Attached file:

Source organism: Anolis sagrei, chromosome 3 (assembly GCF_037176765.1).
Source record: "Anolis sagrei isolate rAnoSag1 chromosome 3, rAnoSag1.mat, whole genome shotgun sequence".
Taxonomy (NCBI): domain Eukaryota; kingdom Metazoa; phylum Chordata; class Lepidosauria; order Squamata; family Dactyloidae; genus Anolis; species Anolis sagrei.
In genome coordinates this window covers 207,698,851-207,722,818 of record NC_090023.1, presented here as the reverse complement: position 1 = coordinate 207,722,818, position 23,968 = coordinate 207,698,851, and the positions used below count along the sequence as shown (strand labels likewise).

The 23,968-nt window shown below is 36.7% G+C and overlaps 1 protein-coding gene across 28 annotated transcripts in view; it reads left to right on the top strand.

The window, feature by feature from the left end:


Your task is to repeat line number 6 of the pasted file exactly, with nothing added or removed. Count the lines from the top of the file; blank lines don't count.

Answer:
The window, feature by feature from the left end: